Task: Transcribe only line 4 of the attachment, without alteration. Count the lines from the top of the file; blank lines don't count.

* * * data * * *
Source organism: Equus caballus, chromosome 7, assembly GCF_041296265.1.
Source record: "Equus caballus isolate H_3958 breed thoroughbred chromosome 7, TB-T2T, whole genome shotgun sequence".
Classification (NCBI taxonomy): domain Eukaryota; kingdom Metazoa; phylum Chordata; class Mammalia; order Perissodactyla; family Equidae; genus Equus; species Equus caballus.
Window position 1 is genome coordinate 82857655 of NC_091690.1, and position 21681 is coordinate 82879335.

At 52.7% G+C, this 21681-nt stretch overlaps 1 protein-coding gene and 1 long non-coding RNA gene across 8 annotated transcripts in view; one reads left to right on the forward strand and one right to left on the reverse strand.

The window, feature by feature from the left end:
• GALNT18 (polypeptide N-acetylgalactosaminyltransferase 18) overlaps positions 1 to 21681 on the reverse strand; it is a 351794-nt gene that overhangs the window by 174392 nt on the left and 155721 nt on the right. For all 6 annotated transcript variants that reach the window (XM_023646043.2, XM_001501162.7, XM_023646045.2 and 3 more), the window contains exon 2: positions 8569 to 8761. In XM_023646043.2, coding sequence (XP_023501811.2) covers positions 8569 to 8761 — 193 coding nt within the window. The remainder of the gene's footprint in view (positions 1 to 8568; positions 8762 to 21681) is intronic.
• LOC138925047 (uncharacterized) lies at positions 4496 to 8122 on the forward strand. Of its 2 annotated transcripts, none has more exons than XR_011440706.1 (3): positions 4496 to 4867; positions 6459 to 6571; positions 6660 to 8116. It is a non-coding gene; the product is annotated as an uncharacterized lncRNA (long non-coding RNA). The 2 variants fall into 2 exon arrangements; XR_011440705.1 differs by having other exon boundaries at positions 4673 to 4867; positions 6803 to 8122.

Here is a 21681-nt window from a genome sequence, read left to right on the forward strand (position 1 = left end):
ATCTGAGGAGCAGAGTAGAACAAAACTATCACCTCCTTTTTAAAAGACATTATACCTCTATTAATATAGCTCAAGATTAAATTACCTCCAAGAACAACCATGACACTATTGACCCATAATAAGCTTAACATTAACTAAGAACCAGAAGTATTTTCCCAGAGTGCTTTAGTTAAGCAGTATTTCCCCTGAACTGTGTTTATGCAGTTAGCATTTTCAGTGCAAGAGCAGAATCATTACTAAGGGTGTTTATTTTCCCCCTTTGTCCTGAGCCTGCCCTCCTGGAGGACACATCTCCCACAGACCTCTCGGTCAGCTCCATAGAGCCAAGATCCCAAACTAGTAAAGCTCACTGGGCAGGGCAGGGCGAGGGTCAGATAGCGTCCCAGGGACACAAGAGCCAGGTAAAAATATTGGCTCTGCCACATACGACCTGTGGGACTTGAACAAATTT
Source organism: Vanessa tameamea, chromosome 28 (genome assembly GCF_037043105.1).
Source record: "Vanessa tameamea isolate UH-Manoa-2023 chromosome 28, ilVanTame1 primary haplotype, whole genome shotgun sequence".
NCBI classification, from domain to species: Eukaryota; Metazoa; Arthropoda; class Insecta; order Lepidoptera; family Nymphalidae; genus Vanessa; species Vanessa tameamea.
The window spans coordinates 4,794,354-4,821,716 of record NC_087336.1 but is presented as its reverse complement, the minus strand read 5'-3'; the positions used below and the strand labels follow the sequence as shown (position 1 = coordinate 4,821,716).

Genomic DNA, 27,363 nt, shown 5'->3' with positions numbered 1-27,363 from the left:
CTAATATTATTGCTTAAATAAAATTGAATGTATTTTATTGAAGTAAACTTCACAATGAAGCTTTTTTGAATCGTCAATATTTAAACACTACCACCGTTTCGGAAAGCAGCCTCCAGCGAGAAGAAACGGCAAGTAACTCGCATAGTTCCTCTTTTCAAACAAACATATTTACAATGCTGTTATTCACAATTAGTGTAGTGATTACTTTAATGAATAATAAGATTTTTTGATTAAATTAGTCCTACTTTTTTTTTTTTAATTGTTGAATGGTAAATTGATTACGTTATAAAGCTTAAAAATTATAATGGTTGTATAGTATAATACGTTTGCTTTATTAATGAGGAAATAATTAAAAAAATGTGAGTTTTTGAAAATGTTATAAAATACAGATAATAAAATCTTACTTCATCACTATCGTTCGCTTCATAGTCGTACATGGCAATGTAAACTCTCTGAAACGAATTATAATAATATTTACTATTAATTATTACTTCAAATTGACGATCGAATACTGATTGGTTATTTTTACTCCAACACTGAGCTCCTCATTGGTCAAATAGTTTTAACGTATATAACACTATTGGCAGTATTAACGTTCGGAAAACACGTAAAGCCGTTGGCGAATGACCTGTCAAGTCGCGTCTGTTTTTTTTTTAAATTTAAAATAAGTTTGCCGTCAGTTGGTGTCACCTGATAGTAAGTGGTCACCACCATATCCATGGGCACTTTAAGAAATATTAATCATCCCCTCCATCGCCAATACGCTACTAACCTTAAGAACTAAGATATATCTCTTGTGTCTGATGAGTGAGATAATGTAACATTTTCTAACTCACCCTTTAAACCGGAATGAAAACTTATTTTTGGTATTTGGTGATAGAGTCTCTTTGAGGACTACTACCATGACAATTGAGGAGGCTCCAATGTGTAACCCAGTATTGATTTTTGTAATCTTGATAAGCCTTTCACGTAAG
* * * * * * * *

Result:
Window position 1 is genome coordinate 82857655 of NC_091690.1, and position 21681 is coordinate 82879335.